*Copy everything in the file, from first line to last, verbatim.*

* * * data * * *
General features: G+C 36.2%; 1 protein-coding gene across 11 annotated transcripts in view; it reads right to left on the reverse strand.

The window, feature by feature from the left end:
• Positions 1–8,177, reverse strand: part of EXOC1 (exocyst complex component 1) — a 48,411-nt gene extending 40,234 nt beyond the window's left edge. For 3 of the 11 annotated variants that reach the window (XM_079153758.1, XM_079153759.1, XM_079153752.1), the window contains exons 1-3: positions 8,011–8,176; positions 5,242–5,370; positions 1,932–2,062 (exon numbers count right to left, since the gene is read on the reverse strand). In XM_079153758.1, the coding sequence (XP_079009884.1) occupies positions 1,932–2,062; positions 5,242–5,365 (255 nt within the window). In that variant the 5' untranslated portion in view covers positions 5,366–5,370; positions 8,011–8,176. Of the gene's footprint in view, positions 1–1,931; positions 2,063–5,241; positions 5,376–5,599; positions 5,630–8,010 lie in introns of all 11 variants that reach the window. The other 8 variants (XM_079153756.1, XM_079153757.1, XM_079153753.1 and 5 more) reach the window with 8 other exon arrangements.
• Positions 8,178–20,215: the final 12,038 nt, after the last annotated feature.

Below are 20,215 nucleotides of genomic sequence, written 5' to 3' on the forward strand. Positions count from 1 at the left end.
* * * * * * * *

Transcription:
General features: G+C 36.2%; 1 protein-coding gene across 11 annotated transcripts in view; it reads right to left on the reverse strand.

The window, feature by feature from the left end:
• Positions 1–8,177, reverse strand: part of EXOC1 (exocyst complex component 1) — a 48,411-nt gene extending 40,234 nt beyond the window's left edge. For 3 of the 11 annotated variants that reach the window (XM_079153758.1, XM_079153759.1, XM_079153752.1), the window contains exons 1-3: positions 8,011–8,176; positions 5,242–5,370; positions 1,932–2,062 (exon numbers count right to left, since the gene is read on the reverse strand). In XM_079153758.1, the coding sequence (XP_079009884.1) occupies positions 1,932–2,062; positions 5,242–5,365 (255 nt within the window). In that variant the 5' untranslated portion in view covers positions 5,366–5,370; positions 8,011–8,176. Of the gene's footprint in view, positions 1–1,931; positions 2,063–5,241; positions 5,376–5,599; positions 5,630–8,010 lie in introns of all 11 variants that reach the window. The other 8 variants (XM_079153756.1, XM_079153757.1, XM_079153753.1 and 5 more) reach the window with 8 other exon arrangements.
• Positions 8,178–20,215: the final 12,038 nt, after the last annotated feature.

Below are 20,215 nucleotides of genomic sequence, written 5' to 3' on the forward strand. Positions count from 1 at the left end.